The Beman Triangle Field School at Wesleyan University in June 2013 that might be of interest to historical archaeology students. The field school will excavate at a nineteenth century free African American community on the Wesleyan University campus, known as the Beman Triangle. The 5-acre triangle of land was laid out by Leverett C. Beman (1810-1883) in 1847.
The neighborhood is the first known residential subdivision in Connecticut to have been laid out by a free black man for black homeowners. The project will be using archaeology to investigate the ways in which domestic life was related to the political lives of the community. Excavations in summer 2013 will form part of a long-term project bringing together archaeological research with literary history.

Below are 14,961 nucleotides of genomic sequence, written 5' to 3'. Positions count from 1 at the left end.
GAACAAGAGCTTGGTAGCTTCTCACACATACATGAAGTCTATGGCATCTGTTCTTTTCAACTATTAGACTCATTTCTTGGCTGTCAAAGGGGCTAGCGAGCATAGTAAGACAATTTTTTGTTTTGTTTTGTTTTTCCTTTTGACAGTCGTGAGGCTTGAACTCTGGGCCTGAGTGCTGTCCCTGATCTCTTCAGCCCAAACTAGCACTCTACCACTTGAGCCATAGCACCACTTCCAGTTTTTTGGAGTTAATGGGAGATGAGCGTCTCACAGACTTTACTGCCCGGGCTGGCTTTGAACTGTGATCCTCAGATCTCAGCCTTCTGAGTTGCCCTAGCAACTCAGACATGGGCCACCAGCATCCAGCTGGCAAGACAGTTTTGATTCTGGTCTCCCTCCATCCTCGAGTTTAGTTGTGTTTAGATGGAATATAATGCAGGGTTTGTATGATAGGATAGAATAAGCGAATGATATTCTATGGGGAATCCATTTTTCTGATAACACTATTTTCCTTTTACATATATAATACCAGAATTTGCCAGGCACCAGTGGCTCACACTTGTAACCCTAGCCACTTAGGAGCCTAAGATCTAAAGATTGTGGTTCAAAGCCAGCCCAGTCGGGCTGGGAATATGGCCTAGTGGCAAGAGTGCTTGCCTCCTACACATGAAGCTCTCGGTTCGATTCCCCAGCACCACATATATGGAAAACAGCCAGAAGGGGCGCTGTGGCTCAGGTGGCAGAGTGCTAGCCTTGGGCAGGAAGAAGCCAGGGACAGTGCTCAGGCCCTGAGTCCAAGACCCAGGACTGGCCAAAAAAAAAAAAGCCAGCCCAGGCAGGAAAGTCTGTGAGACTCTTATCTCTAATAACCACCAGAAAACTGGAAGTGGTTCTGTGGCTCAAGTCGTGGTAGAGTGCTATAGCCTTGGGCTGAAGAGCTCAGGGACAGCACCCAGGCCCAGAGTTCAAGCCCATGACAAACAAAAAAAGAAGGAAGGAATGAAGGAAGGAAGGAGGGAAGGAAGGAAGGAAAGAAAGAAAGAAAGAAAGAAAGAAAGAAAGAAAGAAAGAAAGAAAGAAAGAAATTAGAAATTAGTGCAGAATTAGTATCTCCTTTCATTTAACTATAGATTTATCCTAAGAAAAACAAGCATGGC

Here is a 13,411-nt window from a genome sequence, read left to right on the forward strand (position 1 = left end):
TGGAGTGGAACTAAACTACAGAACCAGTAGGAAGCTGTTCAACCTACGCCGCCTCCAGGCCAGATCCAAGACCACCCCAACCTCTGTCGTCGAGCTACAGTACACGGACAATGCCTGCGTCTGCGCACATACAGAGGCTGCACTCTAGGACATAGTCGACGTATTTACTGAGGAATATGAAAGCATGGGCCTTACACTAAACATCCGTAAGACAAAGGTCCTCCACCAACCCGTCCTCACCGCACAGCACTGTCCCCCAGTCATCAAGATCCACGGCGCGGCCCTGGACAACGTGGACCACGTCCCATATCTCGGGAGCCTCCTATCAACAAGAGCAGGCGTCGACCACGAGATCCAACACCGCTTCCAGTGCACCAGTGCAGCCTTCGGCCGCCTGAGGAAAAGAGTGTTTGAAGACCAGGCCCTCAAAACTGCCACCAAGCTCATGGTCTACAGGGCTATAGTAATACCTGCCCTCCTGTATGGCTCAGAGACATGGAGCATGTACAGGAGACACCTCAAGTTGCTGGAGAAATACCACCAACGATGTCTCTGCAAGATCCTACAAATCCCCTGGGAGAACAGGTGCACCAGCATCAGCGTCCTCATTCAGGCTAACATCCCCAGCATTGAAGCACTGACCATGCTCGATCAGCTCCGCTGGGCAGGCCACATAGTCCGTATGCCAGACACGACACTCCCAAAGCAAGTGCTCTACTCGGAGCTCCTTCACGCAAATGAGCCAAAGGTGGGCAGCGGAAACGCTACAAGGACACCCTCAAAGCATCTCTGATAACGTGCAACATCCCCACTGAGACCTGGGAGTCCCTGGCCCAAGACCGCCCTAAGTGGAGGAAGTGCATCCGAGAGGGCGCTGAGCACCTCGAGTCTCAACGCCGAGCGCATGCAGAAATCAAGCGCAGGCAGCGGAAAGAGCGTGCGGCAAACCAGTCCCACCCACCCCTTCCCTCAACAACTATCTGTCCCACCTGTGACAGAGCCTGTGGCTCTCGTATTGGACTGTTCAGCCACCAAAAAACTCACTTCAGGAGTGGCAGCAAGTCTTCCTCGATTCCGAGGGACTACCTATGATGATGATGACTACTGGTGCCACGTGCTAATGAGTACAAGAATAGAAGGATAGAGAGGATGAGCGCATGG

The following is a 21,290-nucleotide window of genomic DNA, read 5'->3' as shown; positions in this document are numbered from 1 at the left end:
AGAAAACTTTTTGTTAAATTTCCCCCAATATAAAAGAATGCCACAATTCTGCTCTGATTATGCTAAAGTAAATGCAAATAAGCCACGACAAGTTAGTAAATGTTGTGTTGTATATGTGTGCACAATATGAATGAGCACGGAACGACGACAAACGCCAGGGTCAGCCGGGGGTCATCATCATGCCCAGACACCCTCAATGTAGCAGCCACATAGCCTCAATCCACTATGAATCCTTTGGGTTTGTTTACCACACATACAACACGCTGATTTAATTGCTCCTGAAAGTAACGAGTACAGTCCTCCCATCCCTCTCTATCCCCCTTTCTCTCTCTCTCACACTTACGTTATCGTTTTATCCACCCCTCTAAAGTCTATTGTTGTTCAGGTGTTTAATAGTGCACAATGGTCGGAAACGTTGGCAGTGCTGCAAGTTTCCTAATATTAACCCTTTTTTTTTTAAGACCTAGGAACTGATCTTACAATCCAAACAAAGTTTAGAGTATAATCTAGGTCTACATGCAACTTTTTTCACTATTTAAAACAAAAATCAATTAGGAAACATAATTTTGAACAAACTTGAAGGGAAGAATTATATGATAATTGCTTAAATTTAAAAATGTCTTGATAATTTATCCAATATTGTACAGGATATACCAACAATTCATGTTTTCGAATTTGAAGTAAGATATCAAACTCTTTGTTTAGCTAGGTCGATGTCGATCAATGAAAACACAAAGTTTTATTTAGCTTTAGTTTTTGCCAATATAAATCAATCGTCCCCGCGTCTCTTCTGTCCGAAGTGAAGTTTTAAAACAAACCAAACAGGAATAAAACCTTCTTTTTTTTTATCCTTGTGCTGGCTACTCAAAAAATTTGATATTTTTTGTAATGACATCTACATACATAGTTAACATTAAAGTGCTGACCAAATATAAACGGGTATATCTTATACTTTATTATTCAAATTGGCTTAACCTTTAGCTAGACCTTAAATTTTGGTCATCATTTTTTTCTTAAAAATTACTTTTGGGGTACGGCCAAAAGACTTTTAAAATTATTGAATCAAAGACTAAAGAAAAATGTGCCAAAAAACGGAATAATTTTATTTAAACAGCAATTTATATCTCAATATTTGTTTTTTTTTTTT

As part of the Wesleyan summer session, students may also combine the field school with another course offered on the Wesleyan campus during summer session, including offerings in history and English.
Details of Wesleyan Summer Session, including registration details, can be found here .
Further details about the Beman Triangle Project can be found here,
Anyone with questions or who wants further information should contact Dr. Sarah Croucher: